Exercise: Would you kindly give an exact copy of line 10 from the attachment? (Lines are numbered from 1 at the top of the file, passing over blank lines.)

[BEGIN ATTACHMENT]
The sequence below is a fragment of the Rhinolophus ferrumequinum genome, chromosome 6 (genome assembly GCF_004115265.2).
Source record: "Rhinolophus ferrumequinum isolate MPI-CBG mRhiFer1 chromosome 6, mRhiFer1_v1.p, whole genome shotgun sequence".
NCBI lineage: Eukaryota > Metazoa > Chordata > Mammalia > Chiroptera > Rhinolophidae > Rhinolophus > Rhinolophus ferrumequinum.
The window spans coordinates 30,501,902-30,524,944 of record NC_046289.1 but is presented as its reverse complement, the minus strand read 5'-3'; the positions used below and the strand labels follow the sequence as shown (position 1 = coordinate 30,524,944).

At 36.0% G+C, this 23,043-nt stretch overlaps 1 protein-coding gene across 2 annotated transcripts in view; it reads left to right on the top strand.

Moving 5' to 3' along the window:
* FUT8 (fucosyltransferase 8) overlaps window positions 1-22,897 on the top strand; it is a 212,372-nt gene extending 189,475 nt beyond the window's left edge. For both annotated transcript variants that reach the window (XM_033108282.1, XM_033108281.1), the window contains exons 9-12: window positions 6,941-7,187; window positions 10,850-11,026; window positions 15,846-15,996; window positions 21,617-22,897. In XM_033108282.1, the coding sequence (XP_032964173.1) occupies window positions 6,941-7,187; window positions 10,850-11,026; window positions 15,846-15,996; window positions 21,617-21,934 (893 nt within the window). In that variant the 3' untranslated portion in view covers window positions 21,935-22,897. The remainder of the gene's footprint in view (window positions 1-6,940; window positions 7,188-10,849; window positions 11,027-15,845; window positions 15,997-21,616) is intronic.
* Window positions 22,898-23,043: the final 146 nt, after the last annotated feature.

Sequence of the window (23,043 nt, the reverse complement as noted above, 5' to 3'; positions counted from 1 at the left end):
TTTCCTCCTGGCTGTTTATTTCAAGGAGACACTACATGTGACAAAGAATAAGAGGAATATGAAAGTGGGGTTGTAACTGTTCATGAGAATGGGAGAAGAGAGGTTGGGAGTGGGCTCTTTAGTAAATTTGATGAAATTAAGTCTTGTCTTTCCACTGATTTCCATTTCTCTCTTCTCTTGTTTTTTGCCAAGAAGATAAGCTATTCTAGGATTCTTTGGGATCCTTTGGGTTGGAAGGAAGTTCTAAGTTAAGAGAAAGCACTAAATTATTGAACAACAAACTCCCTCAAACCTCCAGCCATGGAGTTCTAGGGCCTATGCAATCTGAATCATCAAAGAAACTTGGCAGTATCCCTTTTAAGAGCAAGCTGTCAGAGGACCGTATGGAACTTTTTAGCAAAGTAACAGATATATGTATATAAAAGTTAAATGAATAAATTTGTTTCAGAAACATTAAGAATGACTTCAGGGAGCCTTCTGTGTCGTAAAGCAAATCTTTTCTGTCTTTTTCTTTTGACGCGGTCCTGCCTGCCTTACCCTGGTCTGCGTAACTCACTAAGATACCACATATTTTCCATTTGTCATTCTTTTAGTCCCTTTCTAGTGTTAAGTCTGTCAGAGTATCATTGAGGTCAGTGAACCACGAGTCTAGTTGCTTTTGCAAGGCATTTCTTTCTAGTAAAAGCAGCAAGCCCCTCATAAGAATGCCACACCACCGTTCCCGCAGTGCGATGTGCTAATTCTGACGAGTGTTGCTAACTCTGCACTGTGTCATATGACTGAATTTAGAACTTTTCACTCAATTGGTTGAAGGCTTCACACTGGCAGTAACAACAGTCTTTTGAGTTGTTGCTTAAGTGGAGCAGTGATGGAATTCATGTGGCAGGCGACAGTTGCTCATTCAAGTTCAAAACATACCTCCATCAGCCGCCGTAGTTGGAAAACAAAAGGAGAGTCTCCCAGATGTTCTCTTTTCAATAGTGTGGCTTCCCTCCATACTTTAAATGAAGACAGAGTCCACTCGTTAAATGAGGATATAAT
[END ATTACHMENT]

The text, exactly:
TTTCCTCCTGGCTGTTTATTTCAAGGAGACACTACATGTGACAAAGAATAAGAGGAATATGAAAGTGGGGTTGTAACTGTTCATGAGAATGGGAGAAGAGAGGTTGGGAGTGGGCTCTTTAGTAAATTTGATGAAATTAAGTCTTGTCTTTCCACTGATTTCCATTTCTCTCTTCTCTTGTTTTTTGCCAAGAAGATAAGCTATTCTAGGATTCTTTGGGATCCTTTGGGTTGGAAGGAAGTTCTAAGTTAAGAGAAAGCACTAAATTATTGAACAACAAACTCCCTCAAACCTCCAGCCATGGAGTTCTAGGGCCTATGCAATCTGAATCATCAAAGAAACTTGGCAGTATCCCTTTTAAGAGCAAGCTGTCAGAGGACCGTATGGAACTTTTTAGCAAAGTAACAGATATATGTATATAAAAGTTAAATGAATAAATTTGTTTCAGAAACATTAAGAATGACTTCAGGGAGCCTTCTGTGTCGTAAAGCAAATCTTTTCTGTCTTTTTCTTTTGACGCGGTCCTGCCTGCCTTACCCTGGTCTGCGTAACTCACTAAGATACCACATATTTTCCATTTGTCATTCTTTTAGTCCCTTTCTAGTGTTAAGTCTGTCAGAGTATCATTGAGGTCAGTGAACCACGAGTCTAGTTGCTTTTGCAAGGCATTTCTTTCTAGTAAAAGCAGCAAGCCCCTCATAAGAATGCCACACCACCGTTCCCGCAGTGCGATGTGCTAATTCTGACGAGTGTTGCTAACTCTGCACTGTGTCATATGACTGAATTTAGAACTTTTCACTCAATTGGTTGAAGGCTTCACACTGGCAGTAACAACAGTCTTTTGAGTTGTTGCTTAAGTGGAGCAGTGATGGAATTCATGTGGCAGGCGACAGTTGCTCATTCAAGTTCAAAACATACCTCCATCAGCCGCCGTAGTTGGAAAACAAAAGGAGAGTCTCCCAGATGTTCTCTTTTCAATAGTGTGGCTTCCCTCCATACTTTAAATGAAGACAGAGTCCACTCGTTAAATGAGGATATAAT